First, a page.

Clay puddled pond
Timbers rescued from an old wharf have been used to construct a rustic deck which juts out over the bentonite pond. The sediment clouding over the newly filled pond will settle in time and the planted perimeter will eventually cover the bare earth to create a natural haven for wildlife.

A Bentonite Clay Pond Step-by-Step

Also known as Clay Puddling, this is how you make a natural pond without a liner.

Not only does bentonite enable you to create a beautifully natural-looking pond, it is inexpensive and relatively simple to use. No special skills are necessary, and it will take you only a few days to complete. If yours is a large pond, you would be advised to hire a compacting machine, otherwise tools are minimal. The secrets of success with a bentonite pond are to follow the guidelines carefully and to avoid working in wet weather. You will need at least three days of constant sunshine to complete this project.


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Materials
For an irregular, meter-deep (3 ft 3 in) pond 5 m x 4 m (15 ft 5 in x 13 ft 1 in):

200 kg (440 lb) bentonite or sodium clay


Here are a few things you will need for this project:
Heavy duty digging shovel
Steel tamper or punner
Bentonite or sodium clay


Preparation
Step 1. Mark out the perimeter of your pond to get an idea of the outline you want. The shape does not have to be as precise as in some other methods and can be changed as you start excavation if you wish.

dig clay pond
Step 2.

Step 2. First dig out the soil to the required depth, bearing in mind that quite a lot (200 mm/8 in) will be returned to the hole. Make sure that the walls of the pond do not slope more than 1:3. Dislodge and remove all vegetation, stones and tree stumps. You can take most of the soil away, although you will need to retain some to mix with the bentonite and to spread over the mixture once it has been compacted. There is no need to weigh the soil out, but you will need a total of 5 m³ (6½ cu yd), which is a hefty pile.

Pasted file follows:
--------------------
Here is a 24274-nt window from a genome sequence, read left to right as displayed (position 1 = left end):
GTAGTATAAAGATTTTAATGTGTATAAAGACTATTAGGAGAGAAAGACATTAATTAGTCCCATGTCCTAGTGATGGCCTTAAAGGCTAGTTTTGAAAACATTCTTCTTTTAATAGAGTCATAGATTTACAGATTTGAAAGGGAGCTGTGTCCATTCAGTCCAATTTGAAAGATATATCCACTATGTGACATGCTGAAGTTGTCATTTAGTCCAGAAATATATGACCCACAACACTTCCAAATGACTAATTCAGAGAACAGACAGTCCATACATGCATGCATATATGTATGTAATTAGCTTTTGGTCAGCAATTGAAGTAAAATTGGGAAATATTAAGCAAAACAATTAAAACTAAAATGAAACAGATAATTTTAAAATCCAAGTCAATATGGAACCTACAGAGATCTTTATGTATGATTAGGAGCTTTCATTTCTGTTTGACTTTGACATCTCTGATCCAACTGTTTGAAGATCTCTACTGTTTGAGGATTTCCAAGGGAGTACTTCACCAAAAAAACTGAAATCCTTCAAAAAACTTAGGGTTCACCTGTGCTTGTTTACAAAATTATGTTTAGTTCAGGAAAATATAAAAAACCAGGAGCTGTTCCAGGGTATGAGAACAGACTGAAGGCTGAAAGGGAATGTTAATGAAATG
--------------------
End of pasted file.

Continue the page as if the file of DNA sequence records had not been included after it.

Construction

compact clay pond
Step 3.

Step 3. Compact the floor area of the pond with a punner or with a compaction machine (plate compactor). Make sure the banks are also compacted thoroughly.

bentonite powder
Step 4.

Here are a few bentonite/sodium clay items for you:

Step 4. Spread the bentonite powder evenly over the surface of the excavation. Each 40 kg (88 lb) bag should cover about 5 m² (6 sq yd)

clay pond spread soil
Step 5.

Step 5. Now spread a layer of soil about 100 mm (4 in) thick over the blanket of bentonite. You can usually utilize the excavated soil for this purpose.

clay pond mix soil
Step 6.

Step 6. Working systematically from one side of the pond to the other, thoroughly mix the bentonite and soil with a spade; or use a rake to combine the materials.

Step 7. Compact the walls and basin of the pond for the second time. Once again, you can use a homemade punner or a plate compactor machine.

Step 8. Spread a 100 mm (4 in) layer of soil over the compacted materials. This will act as a protective layer.

clay pond spray water
Step 9.

Step 9. Use a hose to sprinkle water over the prepared surface, and then compact well once again.

Step 10. Leave the pond for about 48 hours to allow the water to react with the bentonite. As the clay draws out the moisture, you will be able to see the top layer of soil drying out. This is essential if the sealing process is to be successful.

Step 11. Wet the surface again thoroughly, with a gentle spray of water, after the Step 10 two-day period and then leave overnight.

Step 12. The following day you can fill the pond. NOTE. Do this slowly, with a fine spray, to avoid damaging the sealed surface.

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